Again, like your insurance policy, you’ll need to produce a thorough business plan. This demonstrates to the powers that be that you won’t simply be wasting their investment. You may even need to produce your insurance certificate, to prove you’re covered in the event of a disaster.
You’ll also need to register as a sole trader to be able to fill in your tax returns. Typically, it’s best to register within three months from the date you begin trading. However, the first October in your businesses second tax year is the point of no return. For example, if you started your business in June 2016, you’d have until October 2017 to register.
Step Five: Trade plates
Unless you want to tax, register and process every single vehicle that passes through your clutches, you’ll need trade plates. A trade plate is simply a license plate that indicates that the vehicle is being used as a trade tool, and is not being driven normally.
Trade plates can be bought from your government’s driving standards agency, and usually last 12 months. You can buy ones that last 6 months though, if you know you won’t have the car for very long. These plates aren’t too expensive either, so you shouldn’t notice a massive dent in your budget.
If you do find them costly, though, you can just claim them back as a tax deduction. Make sure that when you fill in your tax return, you factor in every single cost associated with running your company.
Step Six: Choosing cars to sell
This can all come down to your personal preferences, and ideally, you should be doing this at the business planning stage. But if it’s taken you this long to get here, now’s the time to start considering.
Some cars are more valuable than others, and some cars have a better reputation than others. It’s best to start by working out what cars sell best in your local area. You can do this by assessing the main types of household that exist in and around your premises.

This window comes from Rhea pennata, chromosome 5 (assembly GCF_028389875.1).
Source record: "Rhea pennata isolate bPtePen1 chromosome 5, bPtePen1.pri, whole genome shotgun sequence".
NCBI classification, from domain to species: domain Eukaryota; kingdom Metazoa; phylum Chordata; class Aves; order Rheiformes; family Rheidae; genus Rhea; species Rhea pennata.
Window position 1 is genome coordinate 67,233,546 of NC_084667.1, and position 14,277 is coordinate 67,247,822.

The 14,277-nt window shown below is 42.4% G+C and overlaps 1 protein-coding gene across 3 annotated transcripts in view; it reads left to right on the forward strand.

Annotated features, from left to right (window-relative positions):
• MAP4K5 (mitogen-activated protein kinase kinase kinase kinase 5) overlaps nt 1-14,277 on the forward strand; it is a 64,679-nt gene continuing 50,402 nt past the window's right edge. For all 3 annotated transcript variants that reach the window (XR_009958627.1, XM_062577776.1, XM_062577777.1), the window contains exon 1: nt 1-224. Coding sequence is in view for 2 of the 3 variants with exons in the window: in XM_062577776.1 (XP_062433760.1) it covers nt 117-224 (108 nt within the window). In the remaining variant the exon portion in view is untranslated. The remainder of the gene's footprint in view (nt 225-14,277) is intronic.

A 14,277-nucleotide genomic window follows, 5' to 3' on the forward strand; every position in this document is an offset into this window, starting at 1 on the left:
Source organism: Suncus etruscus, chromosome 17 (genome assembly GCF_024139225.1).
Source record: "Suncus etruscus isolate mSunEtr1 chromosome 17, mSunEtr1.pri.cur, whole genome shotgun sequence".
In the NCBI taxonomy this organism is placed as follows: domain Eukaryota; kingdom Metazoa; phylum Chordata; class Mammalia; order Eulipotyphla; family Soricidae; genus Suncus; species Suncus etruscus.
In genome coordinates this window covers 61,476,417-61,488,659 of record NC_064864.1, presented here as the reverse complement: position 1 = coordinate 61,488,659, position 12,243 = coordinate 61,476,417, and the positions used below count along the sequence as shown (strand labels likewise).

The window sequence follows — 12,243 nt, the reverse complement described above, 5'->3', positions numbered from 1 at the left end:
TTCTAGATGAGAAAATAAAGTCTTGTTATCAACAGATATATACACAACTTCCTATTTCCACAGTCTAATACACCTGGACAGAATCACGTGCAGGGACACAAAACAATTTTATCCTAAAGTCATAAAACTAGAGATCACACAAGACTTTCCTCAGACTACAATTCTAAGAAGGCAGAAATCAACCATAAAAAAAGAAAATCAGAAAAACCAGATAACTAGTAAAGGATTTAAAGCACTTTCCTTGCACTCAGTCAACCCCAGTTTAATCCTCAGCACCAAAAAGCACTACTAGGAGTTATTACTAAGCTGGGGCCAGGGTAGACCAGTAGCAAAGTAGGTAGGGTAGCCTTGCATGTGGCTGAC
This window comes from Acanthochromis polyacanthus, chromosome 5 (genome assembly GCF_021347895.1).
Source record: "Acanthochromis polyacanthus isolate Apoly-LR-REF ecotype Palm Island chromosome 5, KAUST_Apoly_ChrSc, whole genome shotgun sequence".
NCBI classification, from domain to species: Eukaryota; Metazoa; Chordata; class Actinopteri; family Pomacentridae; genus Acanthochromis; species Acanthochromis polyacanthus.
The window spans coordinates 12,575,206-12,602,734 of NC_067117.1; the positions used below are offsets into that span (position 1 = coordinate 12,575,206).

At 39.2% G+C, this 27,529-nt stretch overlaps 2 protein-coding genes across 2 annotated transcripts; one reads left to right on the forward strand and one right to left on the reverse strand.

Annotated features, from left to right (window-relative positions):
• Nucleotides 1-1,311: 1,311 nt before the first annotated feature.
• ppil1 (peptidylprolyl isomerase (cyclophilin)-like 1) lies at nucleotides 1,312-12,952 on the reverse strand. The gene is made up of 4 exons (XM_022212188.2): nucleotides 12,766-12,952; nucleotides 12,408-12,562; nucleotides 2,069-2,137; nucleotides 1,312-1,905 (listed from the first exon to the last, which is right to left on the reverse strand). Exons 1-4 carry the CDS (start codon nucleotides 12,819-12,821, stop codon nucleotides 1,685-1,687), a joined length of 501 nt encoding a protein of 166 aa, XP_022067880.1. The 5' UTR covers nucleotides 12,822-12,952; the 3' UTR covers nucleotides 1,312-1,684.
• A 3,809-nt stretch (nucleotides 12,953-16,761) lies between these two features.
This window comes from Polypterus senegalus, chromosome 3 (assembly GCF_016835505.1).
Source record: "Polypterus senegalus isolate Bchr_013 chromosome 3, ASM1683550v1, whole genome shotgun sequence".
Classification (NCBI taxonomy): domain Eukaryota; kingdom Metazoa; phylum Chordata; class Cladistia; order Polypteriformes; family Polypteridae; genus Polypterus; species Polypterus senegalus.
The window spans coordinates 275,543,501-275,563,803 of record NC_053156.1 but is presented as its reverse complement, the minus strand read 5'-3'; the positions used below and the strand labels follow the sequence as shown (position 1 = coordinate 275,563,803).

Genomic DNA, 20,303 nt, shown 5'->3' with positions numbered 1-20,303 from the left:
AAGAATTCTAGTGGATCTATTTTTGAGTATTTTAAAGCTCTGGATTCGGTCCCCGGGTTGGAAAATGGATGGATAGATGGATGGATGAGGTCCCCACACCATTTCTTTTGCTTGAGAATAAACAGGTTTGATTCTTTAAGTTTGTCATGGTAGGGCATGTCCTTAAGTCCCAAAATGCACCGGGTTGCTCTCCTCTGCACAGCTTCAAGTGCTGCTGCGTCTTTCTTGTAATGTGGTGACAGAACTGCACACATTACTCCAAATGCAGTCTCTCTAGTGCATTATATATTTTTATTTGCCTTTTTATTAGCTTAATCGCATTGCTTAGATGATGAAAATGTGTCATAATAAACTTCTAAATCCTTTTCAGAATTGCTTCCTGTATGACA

For example, do you trade near a university, or near an apartment block? It’s likely your customers will be young, so a focus on smaller, trendier, sportier cars would be better. If you’re surrounded by detached houses with lots of families, then bigger, more spacious cars should be the focus.
Remember that each car you buy to sell will lose a lot of value. At the same time, you have to sell it at a cost that recoups your insurance, tax and other business expenses. Aim to sell fewer cars at higher prices. If the stock is clean and well-kept, you can make more per transaction this way.
Step Seven: Offer flexible payment options
One of the biggest reasons why many motor trade companies go under is that they don’t offer the consumer enough. Most people don’t want to splash thousands on a car in one fell swoop. They’d much rather space things out, paying in monthly or weekly installments.
And this is where you can win out. Letting your customers pay weekly, or monthly, has several benefits. One, you’ll have a steady drip of cash coming in over the next 12, 18 months, which can keep you afloat. Two, you’re more likely to draw those people in who aren’t ready to part with all their money in one go. You’ll be appealing to more people.
You can also offer this functionality through an online store. Building a basic ecommerce site takes time, but this process can also be outsourced. Consider adding in PayPal payments and check payments, too. The more you can offer, the better!
Step Eight: Profit!
Starting a business of any kind is hard – from the beginning, it’s an uphill battle. It takes time, dedication, slyness and frugality. It’s unlikely you’ll become an overnight success, or a two-month success. Patience is key.
But, for those who start off on the right foot, success is much more common. By following this series of tried and true steps, it’s possible to get a healthy motor trade company off the ground rather speedily.
As long as the passion, knowledge and proper business practices are there, you shouldn’t have any issues. Make sure your insurance policy covers everything from premises to staff, and don’t forget to invest in trade plates.
Assess the local market and local audience to determine what kind of stock to carry. Then, it’s a case of sell, sell, sell – and only you can help yourself with that. Best of luck, and hopefully, this post has helped you out in some way!